Jason (jcreed) wrote,

I realized, talking to neelk at icfp, that I have a huge hole in my literature-knowledge about classical LTL and friends --- which is especially tragic because both his "Higher-Order Functional Reactive Programming without Spacetime Leaks" and Cave/Ferreira/Panangaden/Pientka's Fair Reactive Programming are, in differing ways, LTL put through the ol' Curry-Howard grinder. And they both seem like really interesting pieces of work.

I thought I'd start digging into the list of references in Moshe Vardi's slides for "The Rise and Fall of LTL". A bit discouragingly, plenty are not even accessible online because they are from the 80s. I am so spoiled by having been usually interested in corners of logic that are more recently developed... For instance in Vardi's "Branching vs. Linear Time: Final Showdown", the reader is referred to "Characterizing finite Kripke structures in propositional temporal logic" for a proof that CTL characterizes bisimulation, but I totally can't find it not behind a paywall.

Anyway I got distracted by thinking about what the "until" operator really ought to mean in a Kripke structure that isn't linear. Here of course (just like the "linear" in LTL itself) I am talking about "linear" in the sense that contrasts with "branching", in the sense of "possible worlds form a line", where ◇□A ∧ ◇□B ⊢ ◇□(A ∧ B), not in the sense of linear logic.

It occurred to me form of "A until B" that doesn't guarantee the B will actually happen (which makes it different from the "until" in LTL that lets you encode ◇A as "true until A") could be said semantically as
(A until B) @ t = ∀x ≥ t. A ∨ ∃y. t ≤ y ≤ x ∧ B @ y

So: for every world y future from here (i.e. t), you've got to either know that A is still true, or that the end-condition B actually happened at some point between t and y.

The backwards-looking-existential is not over all past worlds, but just the past worlds since t. This suggests that maybe we could incorporate the "scoping" world as an extra parameter in the semantic translation. This lets us break up "until" into smaller connectives. We say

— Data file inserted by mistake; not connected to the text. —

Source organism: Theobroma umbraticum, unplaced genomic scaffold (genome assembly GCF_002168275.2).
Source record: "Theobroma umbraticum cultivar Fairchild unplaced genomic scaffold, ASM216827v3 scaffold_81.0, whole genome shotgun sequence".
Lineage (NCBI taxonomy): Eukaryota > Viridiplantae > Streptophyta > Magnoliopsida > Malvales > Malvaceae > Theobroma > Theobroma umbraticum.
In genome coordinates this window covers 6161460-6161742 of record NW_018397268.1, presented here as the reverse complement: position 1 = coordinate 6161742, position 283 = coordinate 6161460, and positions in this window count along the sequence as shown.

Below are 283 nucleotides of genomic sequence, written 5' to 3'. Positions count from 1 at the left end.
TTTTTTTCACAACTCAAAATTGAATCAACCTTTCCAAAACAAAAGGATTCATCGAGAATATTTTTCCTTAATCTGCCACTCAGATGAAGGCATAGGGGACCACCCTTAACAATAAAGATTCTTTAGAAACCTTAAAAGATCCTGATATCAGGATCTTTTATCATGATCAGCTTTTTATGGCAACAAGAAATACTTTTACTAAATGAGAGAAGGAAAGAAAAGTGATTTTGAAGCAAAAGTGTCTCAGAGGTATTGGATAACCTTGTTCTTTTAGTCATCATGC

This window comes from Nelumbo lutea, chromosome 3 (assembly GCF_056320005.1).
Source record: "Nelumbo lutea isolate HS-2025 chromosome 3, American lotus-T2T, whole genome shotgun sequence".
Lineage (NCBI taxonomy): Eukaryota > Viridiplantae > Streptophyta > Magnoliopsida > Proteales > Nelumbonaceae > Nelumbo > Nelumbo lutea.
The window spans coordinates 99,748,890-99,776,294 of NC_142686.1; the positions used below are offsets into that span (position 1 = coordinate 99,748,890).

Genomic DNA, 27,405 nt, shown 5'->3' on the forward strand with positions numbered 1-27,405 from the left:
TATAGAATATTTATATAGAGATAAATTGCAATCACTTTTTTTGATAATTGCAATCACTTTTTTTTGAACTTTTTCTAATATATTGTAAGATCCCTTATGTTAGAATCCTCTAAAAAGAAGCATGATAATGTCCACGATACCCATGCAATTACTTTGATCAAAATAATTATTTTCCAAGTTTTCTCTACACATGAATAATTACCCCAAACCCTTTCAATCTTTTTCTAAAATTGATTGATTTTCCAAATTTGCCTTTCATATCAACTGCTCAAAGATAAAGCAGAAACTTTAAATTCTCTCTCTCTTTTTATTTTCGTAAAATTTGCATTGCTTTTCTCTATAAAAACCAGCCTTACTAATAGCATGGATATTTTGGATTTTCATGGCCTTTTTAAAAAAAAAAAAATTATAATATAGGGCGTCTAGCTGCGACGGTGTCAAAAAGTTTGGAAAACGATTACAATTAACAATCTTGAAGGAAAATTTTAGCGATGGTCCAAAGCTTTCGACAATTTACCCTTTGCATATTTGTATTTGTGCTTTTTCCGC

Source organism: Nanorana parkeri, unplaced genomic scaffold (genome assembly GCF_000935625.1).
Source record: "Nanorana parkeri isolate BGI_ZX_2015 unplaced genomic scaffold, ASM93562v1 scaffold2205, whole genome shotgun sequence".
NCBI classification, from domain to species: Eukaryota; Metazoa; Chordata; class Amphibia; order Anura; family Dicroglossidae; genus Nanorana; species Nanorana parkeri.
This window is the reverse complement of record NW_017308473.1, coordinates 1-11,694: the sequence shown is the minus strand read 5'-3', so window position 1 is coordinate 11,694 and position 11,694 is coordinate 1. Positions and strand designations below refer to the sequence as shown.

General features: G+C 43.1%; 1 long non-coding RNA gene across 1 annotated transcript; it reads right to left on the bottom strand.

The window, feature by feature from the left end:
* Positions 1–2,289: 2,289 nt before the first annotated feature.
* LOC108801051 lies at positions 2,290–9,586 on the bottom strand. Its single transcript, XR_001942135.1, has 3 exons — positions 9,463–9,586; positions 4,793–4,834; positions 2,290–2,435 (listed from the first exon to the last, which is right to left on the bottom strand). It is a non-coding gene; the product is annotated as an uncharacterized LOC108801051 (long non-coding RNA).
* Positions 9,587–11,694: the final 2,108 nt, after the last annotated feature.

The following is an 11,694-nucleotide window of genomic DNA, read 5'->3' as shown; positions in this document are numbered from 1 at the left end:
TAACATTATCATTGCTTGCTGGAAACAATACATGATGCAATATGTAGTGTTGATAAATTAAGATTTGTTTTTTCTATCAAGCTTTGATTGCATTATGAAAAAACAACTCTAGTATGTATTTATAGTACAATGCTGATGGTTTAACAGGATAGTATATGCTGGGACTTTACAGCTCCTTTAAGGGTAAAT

(SA) @ t,s = A @ t,t
(□A) @ t,s = ∀x ≥ t. (A @ x,s)
(◇A) @ t,s = ∃x ≥ t. (A @ x,s)
(◆A) @ t,s = ∃x. s ≤ x ≤ t ∧ (A @ x,s)
(■A) @ t,s = ∀x. s ≤ x ≤ t ⇒ (A @ x,s)
A until B = S□(A ∨ ◆B)

I'm labelling that until as until because of its □-like nature.

What S does is copy the current world into the "scoping" argument, which is then used as a lower bound by ◆. Other connectives like □ (and also all the usual nonmodal connectives) just leave s alone.

An alternate version of until that is more like diamond is
A until B = S◇(B ∧ ■A)

This one says that there exists a way of achieving B while maintaining A as an invariant until we do. The previous one says A will be true for all paths through the tree we might try before we get to a B.

Classically it looks like we'd get that A until B would be equivalent to ¬(¬B until ¬A).

This distinction smells very probably-already-invented. I await comments of the form "yes it totally has been in Author [19XX]" :)


Maybe the asymmetry between the forward-looking and backward-looking operators could be healed by keeping track of the "world interval" separate from the current world. Let x ∈ [a,b] abbreviate a ≤ x ≤ b. Then:
(□A) @ s,t,u = ∀x ∈ [t,u]. (A @ t,x,u)
(◇A) @ s,t,u = ∃x ∈ [t,u]. (A @ t,x,u)
(■A) @ s,t,u = ∀x ∈ [s,t]. (A @ s,x,t)
(◆A) @ s,t,u = ∃x ∈ [s,t]. (A @ s,x,t)

This means our erstwhile "S" has been incorporated directly into □ and ◇: they update the lower-bound of the "worlds we are currently interested in" interval from s to what used to be the current world, t. A dual "co-S" has been incorporated into ■ and ◆, since both of them update the upper-bound to t. So our untils become just
A until B = □(A ∨ ◆B)
A until B = ◇(B ∧ ■A)

which means we can mechanically come up with temporal duals of these (taking the word "since" from Back to the Future: Towards a Theory of Timed Regular Languages)
A since B = ■(A ∨ ◇B)
A since B = ◆(B ∧ □A)

I think I like this setup a lot better since it transparently satisfies time-reversal symmetry when you also swap s,t,u to u,t,s in the translation.
Tags: logic, temporal
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